The Dead March: A History of the Mexican-American War

The Dead March: A History of the Mexican-American War

by Peter Guardino


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Winner of the Distinguished Book Award, Society for Military History
Winner of the Bolton-Johnson Prize, Conference on Latin American History
Winner of the Utley Prize, Western History Association

By focusing on the experiences of ordinary Mexicans and Americans, The Dead March offers a clearer historical picture than we have ever had of the brief, bloody war that redrew the map of North America.

Peter Guardino invites skepticism about the received view that the United States emerged victorious in the Mexican-American War (1846–1848) because its democratic system was more stable and its citizens more loyal. In fact, heading into the war, American forces dramatically underestimated the strength of Mexicans’ patriotism and failed to see how bitterly Mexicans resented America’s claims to national and racial superiority. Having regarded the United States as a sister republic, Mexicans were shocked by the scope of America’s expansionist ambitions, and their fierce resistance surprised U.S. political and military leaders, who had expected a quick victory with few casualties. As the fighting intensified over the course of two years, it claimed the lives of thousands of Americans and at least twice as many Mexicans, including many civilians.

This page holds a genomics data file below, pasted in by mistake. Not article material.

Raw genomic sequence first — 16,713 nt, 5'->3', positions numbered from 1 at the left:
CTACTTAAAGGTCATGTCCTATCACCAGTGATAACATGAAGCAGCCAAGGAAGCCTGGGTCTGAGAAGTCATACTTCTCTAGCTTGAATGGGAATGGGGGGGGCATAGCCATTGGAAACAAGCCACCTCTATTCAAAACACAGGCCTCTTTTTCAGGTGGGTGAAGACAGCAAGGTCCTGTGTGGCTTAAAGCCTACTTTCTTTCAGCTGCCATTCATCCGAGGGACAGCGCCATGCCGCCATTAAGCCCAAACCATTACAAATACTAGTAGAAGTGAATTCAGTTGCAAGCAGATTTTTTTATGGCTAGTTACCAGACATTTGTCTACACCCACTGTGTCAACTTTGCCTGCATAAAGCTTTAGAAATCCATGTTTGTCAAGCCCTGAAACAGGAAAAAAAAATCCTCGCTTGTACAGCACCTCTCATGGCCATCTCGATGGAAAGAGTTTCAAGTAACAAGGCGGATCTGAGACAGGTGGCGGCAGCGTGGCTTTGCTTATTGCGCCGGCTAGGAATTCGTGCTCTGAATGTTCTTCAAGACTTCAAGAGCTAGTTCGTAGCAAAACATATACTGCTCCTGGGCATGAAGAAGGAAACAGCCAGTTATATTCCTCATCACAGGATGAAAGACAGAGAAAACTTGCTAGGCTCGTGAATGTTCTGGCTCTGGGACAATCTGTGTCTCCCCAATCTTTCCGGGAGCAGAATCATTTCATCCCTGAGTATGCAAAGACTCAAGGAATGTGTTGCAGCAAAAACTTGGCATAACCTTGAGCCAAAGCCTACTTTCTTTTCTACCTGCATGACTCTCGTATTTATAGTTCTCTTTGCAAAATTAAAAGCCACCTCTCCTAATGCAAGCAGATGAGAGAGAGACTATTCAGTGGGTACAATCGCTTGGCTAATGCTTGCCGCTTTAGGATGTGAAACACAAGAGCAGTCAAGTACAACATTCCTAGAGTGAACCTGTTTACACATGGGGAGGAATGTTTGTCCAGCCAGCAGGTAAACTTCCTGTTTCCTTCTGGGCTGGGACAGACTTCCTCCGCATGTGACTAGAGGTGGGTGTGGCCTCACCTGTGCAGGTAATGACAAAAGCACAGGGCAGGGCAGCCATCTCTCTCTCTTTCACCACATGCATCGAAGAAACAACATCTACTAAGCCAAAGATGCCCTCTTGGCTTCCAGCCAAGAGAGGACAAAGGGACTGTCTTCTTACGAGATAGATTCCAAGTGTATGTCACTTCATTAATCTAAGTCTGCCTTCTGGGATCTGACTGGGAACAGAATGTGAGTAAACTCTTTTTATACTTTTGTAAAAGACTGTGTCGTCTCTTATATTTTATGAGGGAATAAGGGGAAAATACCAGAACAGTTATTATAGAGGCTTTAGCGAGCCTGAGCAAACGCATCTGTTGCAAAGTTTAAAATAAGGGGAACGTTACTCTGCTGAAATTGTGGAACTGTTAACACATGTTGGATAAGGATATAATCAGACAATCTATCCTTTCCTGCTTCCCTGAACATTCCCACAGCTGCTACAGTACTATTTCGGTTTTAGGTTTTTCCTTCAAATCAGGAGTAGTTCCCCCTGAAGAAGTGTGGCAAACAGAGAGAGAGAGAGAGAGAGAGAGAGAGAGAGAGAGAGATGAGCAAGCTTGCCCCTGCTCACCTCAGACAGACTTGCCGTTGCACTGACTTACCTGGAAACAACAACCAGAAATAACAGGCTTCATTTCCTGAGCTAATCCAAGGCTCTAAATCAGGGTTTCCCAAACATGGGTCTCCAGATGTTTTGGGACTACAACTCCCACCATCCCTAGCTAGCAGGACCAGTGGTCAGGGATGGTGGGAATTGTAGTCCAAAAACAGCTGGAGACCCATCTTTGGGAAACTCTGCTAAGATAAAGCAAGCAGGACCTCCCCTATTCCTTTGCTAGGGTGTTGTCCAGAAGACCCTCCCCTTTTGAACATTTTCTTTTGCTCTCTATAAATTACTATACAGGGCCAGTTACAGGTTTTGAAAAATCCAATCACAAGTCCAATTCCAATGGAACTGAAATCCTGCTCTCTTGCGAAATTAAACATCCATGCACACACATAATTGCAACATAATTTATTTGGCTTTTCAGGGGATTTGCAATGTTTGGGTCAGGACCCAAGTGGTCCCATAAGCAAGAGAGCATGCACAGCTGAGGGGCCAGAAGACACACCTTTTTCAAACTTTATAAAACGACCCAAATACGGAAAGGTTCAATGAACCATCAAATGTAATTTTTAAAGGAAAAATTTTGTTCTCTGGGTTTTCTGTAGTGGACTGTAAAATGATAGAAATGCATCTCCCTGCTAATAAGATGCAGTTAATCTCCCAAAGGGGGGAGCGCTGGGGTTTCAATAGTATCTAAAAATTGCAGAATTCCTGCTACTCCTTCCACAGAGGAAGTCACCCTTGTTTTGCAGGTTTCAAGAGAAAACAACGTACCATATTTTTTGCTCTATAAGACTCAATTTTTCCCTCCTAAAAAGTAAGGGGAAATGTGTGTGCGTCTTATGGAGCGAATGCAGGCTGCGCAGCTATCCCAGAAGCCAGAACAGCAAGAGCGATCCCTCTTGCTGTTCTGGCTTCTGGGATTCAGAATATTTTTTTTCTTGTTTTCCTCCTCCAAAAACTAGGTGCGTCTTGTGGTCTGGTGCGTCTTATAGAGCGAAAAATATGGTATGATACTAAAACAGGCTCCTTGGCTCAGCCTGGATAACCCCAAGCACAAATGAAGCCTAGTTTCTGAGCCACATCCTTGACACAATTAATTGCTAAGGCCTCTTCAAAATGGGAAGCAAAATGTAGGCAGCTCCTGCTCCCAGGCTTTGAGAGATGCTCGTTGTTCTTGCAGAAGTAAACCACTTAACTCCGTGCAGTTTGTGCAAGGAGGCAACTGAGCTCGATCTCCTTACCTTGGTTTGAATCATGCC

As stark as they were, the misconceptions that the Mexican-American War laid bare on both sides did not determine the final victor. What differentiated the two countries in battle was not some notion of American unity and loyalty to democracy but the United States’ huge advantages in economic power and wealth—advantages its poorer Latin American neighbor could not hope to overcome.

Product Details

ISBN-13: 9780674972346
Publisher: Harvard
Publication date: 08/28/2017
Pages: 512
Product dimensions: 6.30(w) x 9.40(h) x 1.70(d)

About the Author

Peter Guardino is Professor in the Department of History at Indiana University.

Table of Contents

Introduction 1

1 The Men Most Damaging to the Population 31

2 We're the Boys for Mexico 71

3 Like Civilized Nations 123

4 Even the Fathers of Families 159

5 Each Chapter We Write in Mexican Blood 203

6 The Yankees Died Like Ants 232

7 The People of the Town Were Firing 264

8 Ashamed of My Country 290

9 The Law of the Strongest 323

Conclusion 350

Abbreviations 371

Notes 373

Illustration Credits 485

Acknowledgments 487

Index 491

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